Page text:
H: Having been hailed as criminally underrated for so long, how does it feel to be breaking onto the scene via Youngsta's revered Rinse slot?
B: I'm pleased with how things are going at the moment. Youngsta's helped me a lot with feedback and promoting my tracks on Rinse: he's the one DJ who's always played the sound that I was massively into. I've always been into the techy side of music, coming from a D&B background and being heavily influenced by producers like Calyx, Teebee, Silent Witness, Spor and nowadays especially Noisia. I wanted to recreate this sound within dubstep but on a deeper, dubbier level and Youngsta was pretty much the only main DJ on the scene playing that style so it was good to link with him; we're definitely on the same wavelength when it comes to music so we get on well.

H: Manchester is a city brimming with talent, yet it seems to be continually overlooked: what would you put this down to? With similar situations in both Leeds and Birmingham, do you think that the student-dominated/oriented nightlife of these cities is a major factor?
B: I'd say that as dubstep has been evolving it's taken time for producers from other cities to get involved due to it starting out as a London scene. As time has passed I think it has become a lot more open to producers all over the country and world. If the music's good and it's pushed with the right people it usually gets out there. I would say that within the Manchester club scene it hardly seems worth booking anybody but the really big names as it is student dominated and the crowds go for the names they know. It's more likely that Manchester artists get better gigs outside of Manchester. There is certainly a lot of talent within Manchester and other parts of the country but there is a feeling that you still need a helping hand from people primarily on the London scene to get you noticed.

Music should be universal and not really seen as a 'Manchester sound' or a 'London sound' etcetera. All music has to originate from somewhere and there will be a reason why a certain style has come from a certain background and the influences it's taken from that. I think within Manchester there's a much bigger call for the deeper soulful side of music because that seems like the main influence around us, and something I certainly draw a great influence from myself.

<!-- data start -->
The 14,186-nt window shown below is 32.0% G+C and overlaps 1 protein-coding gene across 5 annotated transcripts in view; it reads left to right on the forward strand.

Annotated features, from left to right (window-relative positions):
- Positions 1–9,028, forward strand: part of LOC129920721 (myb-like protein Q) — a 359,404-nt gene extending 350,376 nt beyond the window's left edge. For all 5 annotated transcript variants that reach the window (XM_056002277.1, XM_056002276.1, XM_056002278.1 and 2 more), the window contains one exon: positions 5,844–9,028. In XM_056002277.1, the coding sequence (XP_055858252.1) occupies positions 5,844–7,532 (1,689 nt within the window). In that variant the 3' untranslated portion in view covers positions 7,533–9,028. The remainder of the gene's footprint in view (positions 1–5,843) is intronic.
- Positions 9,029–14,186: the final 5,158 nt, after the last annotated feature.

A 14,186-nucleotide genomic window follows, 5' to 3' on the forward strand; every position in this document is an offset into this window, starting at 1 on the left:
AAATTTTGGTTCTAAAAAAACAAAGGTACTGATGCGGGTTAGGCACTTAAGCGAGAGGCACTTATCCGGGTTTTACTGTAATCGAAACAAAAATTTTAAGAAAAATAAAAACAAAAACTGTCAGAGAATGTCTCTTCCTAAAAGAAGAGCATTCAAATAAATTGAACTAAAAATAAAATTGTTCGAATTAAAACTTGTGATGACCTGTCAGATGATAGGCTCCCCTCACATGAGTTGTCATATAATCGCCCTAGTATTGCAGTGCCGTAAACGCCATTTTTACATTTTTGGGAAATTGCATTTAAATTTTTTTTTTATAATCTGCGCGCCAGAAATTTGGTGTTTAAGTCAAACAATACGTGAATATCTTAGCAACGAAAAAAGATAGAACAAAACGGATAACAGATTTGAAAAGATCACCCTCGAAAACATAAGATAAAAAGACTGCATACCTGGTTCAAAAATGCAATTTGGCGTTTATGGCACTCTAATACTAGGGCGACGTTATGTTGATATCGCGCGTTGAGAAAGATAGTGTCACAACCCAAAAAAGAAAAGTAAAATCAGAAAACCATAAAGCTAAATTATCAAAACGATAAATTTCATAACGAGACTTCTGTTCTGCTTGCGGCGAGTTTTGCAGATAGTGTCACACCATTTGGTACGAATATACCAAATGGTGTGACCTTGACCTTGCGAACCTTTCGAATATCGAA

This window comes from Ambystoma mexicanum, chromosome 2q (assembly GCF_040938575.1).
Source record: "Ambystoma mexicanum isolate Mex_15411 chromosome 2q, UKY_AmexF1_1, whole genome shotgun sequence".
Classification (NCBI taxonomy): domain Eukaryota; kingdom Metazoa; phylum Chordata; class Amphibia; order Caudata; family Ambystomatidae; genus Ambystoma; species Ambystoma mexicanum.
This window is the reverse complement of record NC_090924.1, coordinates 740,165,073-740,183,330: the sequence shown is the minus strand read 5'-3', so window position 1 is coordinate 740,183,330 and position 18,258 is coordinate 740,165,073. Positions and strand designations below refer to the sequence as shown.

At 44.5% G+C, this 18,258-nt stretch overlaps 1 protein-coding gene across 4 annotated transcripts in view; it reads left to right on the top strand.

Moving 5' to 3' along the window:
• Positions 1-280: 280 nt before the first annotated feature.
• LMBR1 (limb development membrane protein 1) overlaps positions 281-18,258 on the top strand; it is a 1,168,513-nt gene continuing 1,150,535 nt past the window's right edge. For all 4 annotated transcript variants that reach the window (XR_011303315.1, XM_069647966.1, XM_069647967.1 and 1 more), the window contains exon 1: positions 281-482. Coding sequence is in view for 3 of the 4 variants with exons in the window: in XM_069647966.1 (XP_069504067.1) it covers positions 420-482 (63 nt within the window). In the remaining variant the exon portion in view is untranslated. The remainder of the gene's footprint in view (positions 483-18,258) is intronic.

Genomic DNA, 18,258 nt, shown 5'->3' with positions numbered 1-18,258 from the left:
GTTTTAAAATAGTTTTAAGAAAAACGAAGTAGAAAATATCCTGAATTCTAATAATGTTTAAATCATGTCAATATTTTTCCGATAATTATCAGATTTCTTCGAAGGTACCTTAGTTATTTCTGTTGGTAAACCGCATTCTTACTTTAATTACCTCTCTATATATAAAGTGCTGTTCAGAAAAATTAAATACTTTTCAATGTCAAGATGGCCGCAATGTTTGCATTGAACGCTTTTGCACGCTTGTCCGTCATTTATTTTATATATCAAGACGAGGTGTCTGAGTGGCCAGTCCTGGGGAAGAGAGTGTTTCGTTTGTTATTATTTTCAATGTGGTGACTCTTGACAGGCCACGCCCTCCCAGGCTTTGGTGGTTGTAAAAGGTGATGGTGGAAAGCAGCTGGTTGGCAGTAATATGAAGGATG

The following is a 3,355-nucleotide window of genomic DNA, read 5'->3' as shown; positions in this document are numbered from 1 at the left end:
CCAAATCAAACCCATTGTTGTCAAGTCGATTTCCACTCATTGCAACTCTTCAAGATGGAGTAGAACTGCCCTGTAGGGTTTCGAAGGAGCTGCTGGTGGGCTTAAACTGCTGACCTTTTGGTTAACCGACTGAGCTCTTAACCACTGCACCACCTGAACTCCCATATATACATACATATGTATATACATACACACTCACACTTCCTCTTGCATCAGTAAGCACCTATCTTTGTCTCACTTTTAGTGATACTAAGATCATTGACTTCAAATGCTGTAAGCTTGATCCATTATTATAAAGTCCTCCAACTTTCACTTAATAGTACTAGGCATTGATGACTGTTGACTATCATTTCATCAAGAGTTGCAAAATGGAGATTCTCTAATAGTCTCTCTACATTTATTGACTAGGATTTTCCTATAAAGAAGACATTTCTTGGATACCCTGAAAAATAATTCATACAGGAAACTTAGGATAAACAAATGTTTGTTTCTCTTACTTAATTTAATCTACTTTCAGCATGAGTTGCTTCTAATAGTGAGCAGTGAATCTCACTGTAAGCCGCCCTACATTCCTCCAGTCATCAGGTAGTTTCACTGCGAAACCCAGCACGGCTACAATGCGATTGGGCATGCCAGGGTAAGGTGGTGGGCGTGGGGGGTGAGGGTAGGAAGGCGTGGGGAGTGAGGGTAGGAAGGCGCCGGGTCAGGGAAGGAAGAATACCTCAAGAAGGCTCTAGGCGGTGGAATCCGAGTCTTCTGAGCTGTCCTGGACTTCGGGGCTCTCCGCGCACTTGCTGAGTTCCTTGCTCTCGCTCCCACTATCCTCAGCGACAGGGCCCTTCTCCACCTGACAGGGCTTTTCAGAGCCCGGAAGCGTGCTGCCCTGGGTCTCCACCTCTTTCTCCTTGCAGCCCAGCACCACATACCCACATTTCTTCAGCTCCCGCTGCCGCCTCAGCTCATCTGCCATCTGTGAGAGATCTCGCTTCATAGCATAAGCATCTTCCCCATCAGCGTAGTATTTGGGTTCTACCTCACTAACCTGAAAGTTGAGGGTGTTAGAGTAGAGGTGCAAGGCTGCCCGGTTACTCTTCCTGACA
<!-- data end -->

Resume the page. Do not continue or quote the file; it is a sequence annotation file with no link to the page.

H: Talk us through how you went about putting together the mix you've done for us.
B: I went along the lines of a more listenable mix for this: strictly 140 dubstep but crossing a lot of sub genres within it. I wanted to show the true extent of my sound and also represent the artists whose work I'm massively into. I've tried to make it a journey of sound so it's not just bangers throughout or deep and musical throughout but a mixture of it all taking different directions to the groove of the mix without losing energy or interest.

H: Finally, are there any forthcomings or anything in the pipeline that you'd like to put the word out about?
B: I'm in talks with a few different labels at the moment; nothings 100% yet but there should be some big releases heading out soon and one to look out for is the next Mindset release.

Download: Biome - Hedmuk Exclusive Mix


Ruckspin & Quark - Roman (Dub)
Versa - Wisdom (ICU Audio)
Indigo - Neveah (Dub)
Sleeper - The 2nd Step (Dub)
Biome - Quest (Dub)
Killawatt - Critters (Dub)
Cymatic - Glue (Forthcoming Box Clever)
Sleeper - Untitled (Dub)
Biome & Fallen 45 - DMT (Dub)
Indigo- Creeper (Dub)
Versa - Lucid (Dub)
Biome & Versa - Untitled (Dub)
Synkro - Tribe (Box Clever)
DJ Madd - Dub Marine (Kryptic Minds Remix) - (Black Box)
Biome - Propaganda (Dub)
Sleeper - Kuruwai (Dub)
Thelem - Distilled (Dub)
Biome - Minus (Dub)
Biome - Moody (Dub)
Biome - Industrial (Sub Pressure)
Dom Hz - What Happened (Dub)
Biome - Nightscape (Dub)
Indigo - Bardo (Dub)